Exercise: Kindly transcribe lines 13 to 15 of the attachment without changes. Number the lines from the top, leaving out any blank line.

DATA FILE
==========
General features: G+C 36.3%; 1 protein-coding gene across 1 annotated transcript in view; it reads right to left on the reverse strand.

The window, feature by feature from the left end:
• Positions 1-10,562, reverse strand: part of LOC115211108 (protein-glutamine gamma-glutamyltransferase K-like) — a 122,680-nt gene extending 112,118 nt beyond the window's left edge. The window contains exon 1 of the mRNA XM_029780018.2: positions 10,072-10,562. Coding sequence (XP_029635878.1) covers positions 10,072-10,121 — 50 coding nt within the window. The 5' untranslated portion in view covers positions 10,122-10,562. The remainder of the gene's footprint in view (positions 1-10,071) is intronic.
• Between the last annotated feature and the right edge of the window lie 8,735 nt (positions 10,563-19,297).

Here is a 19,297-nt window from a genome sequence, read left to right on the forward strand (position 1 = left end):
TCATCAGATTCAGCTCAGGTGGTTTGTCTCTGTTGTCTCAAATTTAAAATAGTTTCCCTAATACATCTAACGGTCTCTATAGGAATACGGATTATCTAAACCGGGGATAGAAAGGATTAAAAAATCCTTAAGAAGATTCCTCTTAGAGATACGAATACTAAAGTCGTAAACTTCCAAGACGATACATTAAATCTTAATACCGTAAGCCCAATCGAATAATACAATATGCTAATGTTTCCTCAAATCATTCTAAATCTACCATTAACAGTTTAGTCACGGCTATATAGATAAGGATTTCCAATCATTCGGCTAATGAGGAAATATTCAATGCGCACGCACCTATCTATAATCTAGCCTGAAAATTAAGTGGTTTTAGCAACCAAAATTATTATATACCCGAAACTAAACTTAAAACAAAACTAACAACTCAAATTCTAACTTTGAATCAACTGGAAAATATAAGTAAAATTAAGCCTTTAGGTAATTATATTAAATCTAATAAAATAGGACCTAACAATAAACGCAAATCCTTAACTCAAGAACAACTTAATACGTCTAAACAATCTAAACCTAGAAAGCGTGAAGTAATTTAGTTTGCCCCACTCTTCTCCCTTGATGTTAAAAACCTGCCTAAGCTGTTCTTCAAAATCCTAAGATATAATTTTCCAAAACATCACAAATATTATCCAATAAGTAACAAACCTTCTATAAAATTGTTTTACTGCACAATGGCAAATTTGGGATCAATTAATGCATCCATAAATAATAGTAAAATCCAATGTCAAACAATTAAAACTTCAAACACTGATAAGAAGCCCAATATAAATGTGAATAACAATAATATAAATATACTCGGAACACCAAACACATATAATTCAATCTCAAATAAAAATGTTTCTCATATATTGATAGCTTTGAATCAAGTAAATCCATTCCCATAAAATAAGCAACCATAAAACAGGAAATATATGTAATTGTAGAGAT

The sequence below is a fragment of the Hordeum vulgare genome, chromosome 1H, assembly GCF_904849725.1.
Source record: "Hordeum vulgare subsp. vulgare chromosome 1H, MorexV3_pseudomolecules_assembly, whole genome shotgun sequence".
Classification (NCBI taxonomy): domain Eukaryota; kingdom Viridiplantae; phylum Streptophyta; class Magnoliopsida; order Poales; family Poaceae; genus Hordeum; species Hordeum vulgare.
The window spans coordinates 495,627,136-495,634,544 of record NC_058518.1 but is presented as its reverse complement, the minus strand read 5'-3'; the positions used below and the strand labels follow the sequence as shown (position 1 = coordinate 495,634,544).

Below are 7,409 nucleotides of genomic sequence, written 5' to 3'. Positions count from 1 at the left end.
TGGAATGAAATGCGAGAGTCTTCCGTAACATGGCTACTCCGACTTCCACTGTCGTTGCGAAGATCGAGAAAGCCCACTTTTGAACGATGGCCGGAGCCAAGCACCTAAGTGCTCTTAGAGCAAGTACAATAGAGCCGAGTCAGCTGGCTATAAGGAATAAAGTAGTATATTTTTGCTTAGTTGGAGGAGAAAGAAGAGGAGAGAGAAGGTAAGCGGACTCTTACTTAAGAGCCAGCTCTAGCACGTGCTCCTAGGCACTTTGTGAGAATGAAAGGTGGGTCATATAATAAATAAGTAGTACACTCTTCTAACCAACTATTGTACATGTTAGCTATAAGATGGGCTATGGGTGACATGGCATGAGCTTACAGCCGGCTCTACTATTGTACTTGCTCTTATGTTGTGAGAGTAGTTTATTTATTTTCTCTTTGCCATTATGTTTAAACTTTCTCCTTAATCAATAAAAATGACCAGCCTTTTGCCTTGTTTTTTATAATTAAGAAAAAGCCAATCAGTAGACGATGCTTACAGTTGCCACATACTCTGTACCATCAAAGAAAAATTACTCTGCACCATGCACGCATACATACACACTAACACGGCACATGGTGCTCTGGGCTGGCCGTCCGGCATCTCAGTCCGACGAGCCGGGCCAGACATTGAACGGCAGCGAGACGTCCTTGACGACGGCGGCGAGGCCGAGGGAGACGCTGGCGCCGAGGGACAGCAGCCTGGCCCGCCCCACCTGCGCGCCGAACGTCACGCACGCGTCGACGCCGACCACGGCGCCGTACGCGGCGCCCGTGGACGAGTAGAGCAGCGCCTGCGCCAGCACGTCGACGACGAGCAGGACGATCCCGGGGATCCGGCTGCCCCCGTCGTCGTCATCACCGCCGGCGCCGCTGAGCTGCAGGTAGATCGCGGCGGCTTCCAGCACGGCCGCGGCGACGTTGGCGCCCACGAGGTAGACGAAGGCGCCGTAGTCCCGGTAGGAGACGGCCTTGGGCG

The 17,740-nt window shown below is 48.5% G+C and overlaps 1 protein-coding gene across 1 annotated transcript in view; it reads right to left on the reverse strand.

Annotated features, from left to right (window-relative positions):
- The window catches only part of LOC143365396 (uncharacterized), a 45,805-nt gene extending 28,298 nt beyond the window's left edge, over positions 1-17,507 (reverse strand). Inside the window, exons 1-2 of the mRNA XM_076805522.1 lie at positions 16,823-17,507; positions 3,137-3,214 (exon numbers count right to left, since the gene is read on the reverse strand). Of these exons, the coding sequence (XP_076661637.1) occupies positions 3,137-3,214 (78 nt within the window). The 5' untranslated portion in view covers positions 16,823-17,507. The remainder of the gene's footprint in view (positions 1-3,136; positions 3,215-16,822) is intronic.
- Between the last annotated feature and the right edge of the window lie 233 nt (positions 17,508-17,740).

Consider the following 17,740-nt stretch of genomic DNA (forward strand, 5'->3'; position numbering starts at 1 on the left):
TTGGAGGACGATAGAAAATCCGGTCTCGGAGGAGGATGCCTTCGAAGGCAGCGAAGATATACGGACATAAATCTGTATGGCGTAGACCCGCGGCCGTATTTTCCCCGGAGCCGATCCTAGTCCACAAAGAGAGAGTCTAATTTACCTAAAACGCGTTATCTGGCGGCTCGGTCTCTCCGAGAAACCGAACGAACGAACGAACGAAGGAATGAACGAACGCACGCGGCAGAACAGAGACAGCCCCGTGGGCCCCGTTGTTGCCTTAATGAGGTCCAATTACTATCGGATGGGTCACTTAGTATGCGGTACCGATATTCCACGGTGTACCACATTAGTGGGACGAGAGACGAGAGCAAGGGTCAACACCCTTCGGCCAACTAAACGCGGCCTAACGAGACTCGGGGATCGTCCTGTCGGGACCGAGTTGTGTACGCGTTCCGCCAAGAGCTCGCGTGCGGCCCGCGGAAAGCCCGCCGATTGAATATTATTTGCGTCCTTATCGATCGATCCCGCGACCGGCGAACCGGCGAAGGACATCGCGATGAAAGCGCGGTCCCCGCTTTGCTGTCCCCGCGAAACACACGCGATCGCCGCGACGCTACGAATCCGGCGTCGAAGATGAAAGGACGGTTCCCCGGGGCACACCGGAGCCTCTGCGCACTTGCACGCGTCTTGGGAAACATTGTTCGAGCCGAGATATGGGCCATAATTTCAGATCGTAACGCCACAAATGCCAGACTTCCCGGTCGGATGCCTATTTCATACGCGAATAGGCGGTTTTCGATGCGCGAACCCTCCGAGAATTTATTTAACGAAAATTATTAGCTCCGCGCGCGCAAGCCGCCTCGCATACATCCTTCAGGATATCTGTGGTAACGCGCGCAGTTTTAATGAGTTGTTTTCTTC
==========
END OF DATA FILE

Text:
The 17,740-nt window shown below is 48.5% G+C and overlaps 1 protein-coding gene across 1 annotated transcript in view; it reads right to left on the reverse strand.

Annotated features, from left to right (window-relative positions):
- The window catches only part of LOC143365396 (uncharacterized), a 45,805-nt gene extending 28,298 nt beyond the window's left edge, over positions 1-17,507 (reverse strand). Inside the window, exons 1-2 of the mRNA XM_076805522.1 lie at positions 16,823-17,507; positions 3,137-3,214 (exon numbers count right to left, since the gene is read on the reverse strand). Of these exons, the coding sequence (XP_076661637.1) occupies positions 3,137-3,214 (78 nt within the window). The 5' untranslated portion in view covers positions 16,823-17,507. The remainder of the gene's footprint in view (positions 1-3,136; positions 3,215-16,822) is intronic.